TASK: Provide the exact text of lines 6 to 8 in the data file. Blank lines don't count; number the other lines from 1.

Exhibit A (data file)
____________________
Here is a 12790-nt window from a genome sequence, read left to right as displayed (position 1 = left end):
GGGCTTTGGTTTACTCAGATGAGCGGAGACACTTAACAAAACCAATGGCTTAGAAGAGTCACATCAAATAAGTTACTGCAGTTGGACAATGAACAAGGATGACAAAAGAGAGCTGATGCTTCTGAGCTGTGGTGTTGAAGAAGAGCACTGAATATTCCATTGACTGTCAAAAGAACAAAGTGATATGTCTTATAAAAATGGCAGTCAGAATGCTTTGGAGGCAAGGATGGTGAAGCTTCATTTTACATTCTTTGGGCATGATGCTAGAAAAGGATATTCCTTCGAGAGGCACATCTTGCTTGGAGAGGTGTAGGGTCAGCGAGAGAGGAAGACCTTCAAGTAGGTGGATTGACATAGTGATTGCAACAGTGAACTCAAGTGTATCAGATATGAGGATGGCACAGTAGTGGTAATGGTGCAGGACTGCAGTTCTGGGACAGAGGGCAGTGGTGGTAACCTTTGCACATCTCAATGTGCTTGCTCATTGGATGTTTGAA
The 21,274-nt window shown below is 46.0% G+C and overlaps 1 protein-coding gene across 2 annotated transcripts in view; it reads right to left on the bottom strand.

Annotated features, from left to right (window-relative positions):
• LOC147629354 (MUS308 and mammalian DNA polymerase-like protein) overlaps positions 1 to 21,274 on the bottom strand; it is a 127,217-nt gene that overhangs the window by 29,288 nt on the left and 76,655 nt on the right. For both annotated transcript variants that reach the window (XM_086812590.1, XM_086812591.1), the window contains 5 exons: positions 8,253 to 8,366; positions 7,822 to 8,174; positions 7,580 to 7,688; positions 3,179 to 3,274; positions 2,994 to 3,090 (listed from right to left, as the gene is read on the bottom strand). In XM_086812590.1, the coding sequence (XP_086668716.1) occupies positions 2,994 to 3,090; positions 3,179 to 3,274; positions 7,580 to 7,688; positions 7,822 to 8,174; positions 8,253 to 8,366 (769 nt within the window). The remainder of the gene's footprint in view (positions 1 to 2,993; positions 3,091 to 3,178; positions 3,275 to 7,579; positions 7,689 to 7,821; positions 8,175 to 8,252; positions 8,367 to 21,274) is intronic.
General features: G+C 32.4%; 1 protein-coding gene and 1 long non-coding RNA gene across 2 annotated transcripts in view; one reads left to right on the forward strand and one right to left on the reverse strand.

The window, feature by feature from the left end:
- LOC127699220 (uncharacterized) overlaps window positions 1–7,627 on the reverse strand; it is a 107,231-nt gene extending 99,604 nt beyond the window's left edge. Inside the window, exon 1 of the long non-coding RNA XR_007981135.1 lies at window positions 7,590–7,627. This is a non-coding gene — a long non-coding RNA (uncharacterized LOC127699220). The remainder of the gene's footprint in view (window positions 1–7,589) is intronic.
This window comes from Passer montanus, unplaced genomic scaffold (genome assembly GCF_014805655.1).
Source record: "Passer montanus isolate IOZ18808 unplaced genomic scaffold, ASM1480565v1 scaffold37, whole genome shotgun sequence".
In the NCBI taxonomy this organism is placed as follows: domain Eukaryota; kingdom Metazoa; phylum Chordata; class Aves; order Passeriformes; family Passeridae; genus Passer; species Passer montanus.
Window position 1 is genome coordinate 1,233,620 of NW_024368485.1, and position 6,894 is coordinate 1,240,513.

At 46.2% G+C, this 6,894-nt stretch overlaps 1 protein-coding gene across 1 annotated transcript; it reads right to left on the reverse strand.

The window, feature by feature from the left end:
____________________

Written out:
General features: G+C 32.4%; 1 protein-coding gene and 1 long non-coding RNA gene across 2 annotated transcripts in view; one reads left to right on the forward strand and one right to left on the reverse strand.

The window, feature by feature from the left end:
- LOC127699220 (uncharacterized) overlaps window positions 1–7,627 on the reverse strand; it is a 107,231-nt gene extending 99,604 nt beyond the window's left edge. Inside the window, exon 1 of the long non-coding RNA XR_007981135.1 lies at window positions 7,590–7,627. This is a non-coding gene — a long non-coding RNA (uncharacterized LOC127699220). The remainder of the gene's footprint in view (window positions 1–7,589) is intronic.